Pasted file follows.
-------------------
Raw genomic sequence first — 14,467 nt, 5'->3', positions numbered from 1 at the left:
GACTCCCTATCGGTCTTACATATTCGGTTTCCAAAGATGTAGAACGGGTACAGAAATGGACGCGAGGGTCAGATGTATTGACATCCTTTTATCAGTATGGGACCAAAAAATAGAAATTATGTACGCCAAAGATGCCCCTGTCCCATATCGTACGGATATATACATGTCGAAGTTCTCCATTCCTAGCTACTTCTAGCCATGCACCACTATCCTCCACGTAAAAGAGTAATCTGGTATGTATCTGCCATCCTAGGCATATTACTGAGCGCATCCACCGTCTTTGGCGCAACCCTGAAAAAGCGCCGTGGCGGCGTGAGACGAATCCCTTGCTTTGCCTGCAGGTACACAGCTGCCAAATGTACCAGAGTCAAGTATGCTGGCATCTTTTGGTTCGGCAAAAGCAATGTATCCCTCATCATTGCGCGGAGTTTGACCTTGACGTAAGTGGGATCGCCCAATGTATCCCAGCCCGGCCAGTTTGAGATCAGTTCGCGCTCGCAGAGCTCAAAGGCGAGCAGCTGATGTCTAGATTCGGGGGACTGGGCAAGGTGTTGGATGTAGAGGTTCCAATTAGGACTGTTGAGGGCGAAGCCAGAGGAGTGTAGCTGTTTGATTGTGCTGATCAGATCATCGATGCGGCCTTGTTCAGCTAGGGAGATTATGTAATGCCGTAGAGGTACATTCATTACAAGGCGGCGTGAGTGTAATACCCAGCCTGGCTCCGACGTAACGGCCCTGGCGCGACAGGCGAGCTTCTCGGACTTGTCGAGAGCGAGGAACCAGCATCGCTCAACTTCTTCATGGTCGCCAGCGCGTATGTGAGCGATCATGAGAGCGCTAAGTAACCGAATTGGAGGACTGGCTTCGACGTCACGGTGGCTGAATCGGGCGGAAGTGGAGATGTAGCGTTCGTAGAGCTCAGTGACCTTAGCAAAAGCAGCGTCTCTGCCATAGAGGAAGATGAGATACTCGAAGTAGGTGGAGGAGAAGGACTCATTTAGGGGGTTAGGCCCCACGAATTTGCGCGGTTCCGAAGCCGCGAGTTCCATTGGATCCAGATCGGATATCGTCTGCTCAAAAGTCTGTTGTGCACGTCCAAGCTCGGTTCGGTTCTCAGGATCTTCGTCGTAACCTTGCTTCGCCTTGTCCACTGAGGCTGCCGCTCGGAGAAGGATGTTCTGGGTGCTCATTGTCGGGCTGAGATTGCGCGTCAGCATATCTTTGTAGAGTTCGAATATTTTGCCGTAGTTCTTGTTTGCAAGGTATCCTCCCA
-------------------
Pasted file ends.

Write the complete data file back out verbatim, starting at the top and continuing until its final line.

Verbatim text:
Raw genomic sequence first — 14,467 nt, 5'->3', positions numbered from 1 at the left:
GACTCCCTATCGGTCTTACATATTCGGTTTCCAAAGATGTAGAACGGGTACAGAAATGGACGCGAGGGTCAGATGTATTGACATCCTTTTATCAGTATGGGACCAAAAAATAGAAATTATGTACGCCAAAGATGCCCCTGTCCCATATCGTACGGATATATACATGTCGAAGTTCTCCATTCCTAGCTACTTCTAGCCATGCACCACTATCCTCCACGTAAAAGAGTAATCTGGTATGTATCTGCCATCCTAGGCATATTACTGAGCGCATCCACCGTCTTTGGCGCAACCCTGAAAAAGCGCCGTGGCGGCGTGAGACGAATCCCTTGCTTTGCCTGCAGGTACACAGCTGCCAAATGTACCAGAGTCAAGTATGCTGGCATCTTTTGGTTCGGCAAAAGCAATGTATCCCTCATCATTGCGCGGAGTTTGACCTTGACGTAAGTGGGATCGCCCAATGTATCCCAGCCCGGCCAGTTTGAGATCAGTTCGCGCTCGCAGAGCTCAAAGGCGAGCAGCTGATGTCTAGATTCGGGGGACTGGGCAAGGTGTTGGATGTAGAGGTTCCAATTAGGACTGTTGAGGGCGAAGCCAGAGGAGTGTAGCTGTTTGATTGTGCTGATCAGATCATCGATGCGGCCTTGTTCAGCTAGGGAGATTATGTAATGCCGTAGAGGTACATTCATTACAAGGCGGCGTGAGTGTAATACCCAGCCTGGCTCCGACGTAACGGCCCTGGCGCGACAGGCGAGCTTCTCGGACTTGTCGAGAGCGAGGAACCAGCATCGCTCAACTTCTTCATGGTCGCCAGCGCGTATGTGAGCGATCATGAGAGCGCTAAGTAACCGAATTGGAGGACTGGCTTCGACGTCACGGTGGCTGAATCGGGCGGAAGTGGAGATGTAGCGTTCGTAGAGCTCAGTGACCTTAGCAAAAGCAGCGTCTCTGCCATAGAGGAAGATGAGATACTCGAAGTAGGTGGAGGAGAAGGACTCATTTAGGGGGTTAGGCCCCACGAATTTGCGCGGTTCCGAAGCCGCGAGTTCCATTGGATCCAGATCGGATATCGTCTGCTCAAAAGTCTGTTGTGCACGTCCAAGCTCGGTTCGGTTCTCAGGATCTTCGTCGTAACCTTGCTTCGCCTTGTCCACTGAGGCTGCCGCTCGGAGAAGGATGTTCTGGGTGCTCATTGTCGGGCTGAGATTGCGCGTCAGCATATCTTTGTAGAGTTCGAATATTTTGCCGTAGTTCTTGTTTGCAAGGTATCCTCCCA